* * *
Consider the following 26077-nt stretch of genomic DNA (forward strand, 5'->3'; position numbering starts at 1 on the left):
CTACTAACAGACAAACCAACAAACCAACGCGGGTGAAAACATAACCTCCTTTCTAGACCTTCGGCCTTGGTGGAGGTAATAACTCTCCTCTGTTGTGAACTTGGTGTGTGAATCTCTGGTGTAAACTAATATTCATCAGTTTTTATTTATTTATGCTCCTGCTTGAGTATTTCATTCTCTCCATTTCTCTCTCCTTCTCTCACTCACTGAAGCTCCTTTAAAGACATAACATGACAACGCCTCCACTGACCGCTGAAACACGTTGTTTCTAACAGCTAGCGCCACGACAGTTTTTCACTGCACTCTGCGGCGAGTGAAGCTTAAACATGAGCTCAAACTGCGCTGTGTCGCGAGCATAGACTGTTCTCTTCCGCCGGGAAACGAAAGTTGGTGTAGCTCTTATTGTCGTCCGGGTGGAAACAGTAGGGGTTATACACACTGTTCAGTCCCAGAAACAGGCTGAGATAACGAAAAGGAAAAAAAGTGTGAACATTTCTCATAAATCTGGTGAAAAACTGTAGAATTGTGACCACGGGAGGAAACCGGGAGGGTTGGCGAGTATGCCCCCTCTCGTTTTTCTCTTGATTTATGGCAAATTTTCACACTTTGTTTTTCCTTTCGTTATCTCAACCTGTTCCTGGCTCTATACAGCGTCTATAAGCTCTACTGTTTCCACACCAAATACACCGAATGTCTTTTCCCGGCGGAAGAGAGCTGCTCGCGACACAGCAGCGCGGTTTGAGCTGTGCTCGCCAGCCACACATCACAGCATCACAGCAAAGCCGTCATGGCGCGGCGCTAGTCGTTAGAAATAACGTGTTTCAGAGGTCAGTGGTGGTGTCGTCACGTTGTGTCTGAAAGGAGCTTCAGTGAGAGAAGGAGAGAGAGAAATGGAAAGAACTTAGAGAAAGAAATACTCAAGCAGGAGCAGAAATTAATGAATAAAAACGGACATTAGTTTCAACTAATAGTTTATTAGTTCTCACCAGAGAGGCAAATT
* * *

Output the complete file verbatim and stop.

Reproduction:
Consider the following 26077-nt stretch of genomic DNA (forward strand, 5'->3'; position numbering starts at 1 on the left):
CTACTAACAGACAAACCAACAAACCAACGCGGGTGAAAACATAACCTCCTTTCTAGACCTTCGGCCTTGGTGGAGGTAATAACTCTCCTCTGTTGTGAACTTGGTGTGTGAATCTCTGGTGTAAACTAATATTCATCAGTTTTTATTTATTTATGCTCCTGCTTGAGTATTTCATTCTCTCCATTTCTCTCTCCTTCTCTCACTCACTGAAGCTCCTTTAAAGACATAACATGACAACGCCTCCACTGACCGCTGAAACACGTTGTTTCTAACAGCTAGCGCCACGACAGTTTTTCACTGCACTCTGCGGCGAGTGAAGCTTAAACATGAGCTCAAACTGCGCTGTGTCGCGAGCATAGACTGTTCTCTTCCGCCGGGAAACGAAAGTTGGTGTAGCTCTTATTGTCGTCCGGGTGGAAACAGTAGGGGTTATACACACTGTTCAGTCCCAGAAACAGGCTGAGATAACGAAAAGGAAAAAAAGTGTGAACATTTCTCATAAATCTGGTGAAAAACTGTAGAATTGTGACCACGGGAGGAAACCGGGAGGGTTGGCGAGTATGCCCCCTCTCGTTTTTCTCTTGATTTATGGCAAATTTTCACACTTTGTTTTTCCTTTCGTTATCTCAACCTGTTCCTGGCTCTATACAGCGTCTATAAGCTCTACTGTTTCCACACCAAATACACCGAATGTCTTTTCCCGGCGGAAGAGAGCTGCTCGCGACACAGCAGCGCGGTTTGAGCTGTGCTCGCCAGCCACACATCACAGCATCACAGCAAAGCCGTCATGGCGCGGCGCTAGTCGTTAGAAATAACGTGTTTCAGAGGTCAGTGGTGGTGTCGTCACGTTGTGTCTGAAAGGAGCTTCAGTGAGAGAAGGAGAGAGAGAAATGGAAAGAACTTAGAGAAAGAAATACTCAAGCAGGAGCAGAAATTAATGAATAAAAACGGACATTAGTTTCAACTAATAGTTTATTAGTTCTCACCAGAGAGGCAAATT